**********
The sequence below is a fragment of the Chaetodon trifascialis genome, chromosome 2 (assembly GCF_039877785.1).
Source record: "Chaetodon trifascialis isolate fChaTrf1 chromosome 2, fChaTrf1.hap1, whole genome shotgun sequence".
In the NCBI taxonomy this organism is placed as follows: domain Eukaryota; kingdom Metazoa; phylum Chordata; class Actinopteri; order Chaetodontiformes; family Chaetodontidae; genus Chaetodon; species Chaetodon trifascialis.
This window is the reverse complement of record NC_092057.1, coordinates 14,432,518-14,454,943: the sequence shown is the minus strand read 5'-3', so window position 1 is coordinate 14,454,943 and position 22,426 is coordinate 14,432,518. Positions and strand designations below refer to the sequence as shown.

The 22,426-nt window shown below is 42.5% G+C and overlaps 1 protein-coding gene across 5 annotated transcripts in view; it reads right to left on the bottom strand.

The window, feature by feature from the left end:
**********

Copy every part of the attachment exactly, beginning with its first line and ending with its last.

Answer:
The sequence below is a fragment of the Chaetodon trifascialis genome, chromosome 2 (assembly GCF_039877785.1).
Source record: "Chaetodon trifascialis isolate fChaTrf1 chromosome 2, fChaTrf1.hap1, whole genome shotgun sequence".
In the NCBI taxonomy this organism is placed as follows: domain Eukaryota; kingdom Metazoa; phylum Chordata; class Actinopteri; order Chaetodontiformes; family Chaetodontidae; genus Chaetodon; species Chaetodon trifascialis.
This window is the reverse complement of record NC_092057.1, coordinates 14,432,518-14,454,943: the sequence shown is the minus strand read 5'-3', so window position 1 is coordinate 14,454,943 and position 22,426 is coordinate 14,432,518. Positions and strand designations below refer to the sequence as shown.

The 22,426-nt window shown below is 42.5% G+C and overlaps 1 protein-coding gene across 5 annotated transcripts in view; it reads right to left on the bottom strand.

The window, feature by feature from the left end: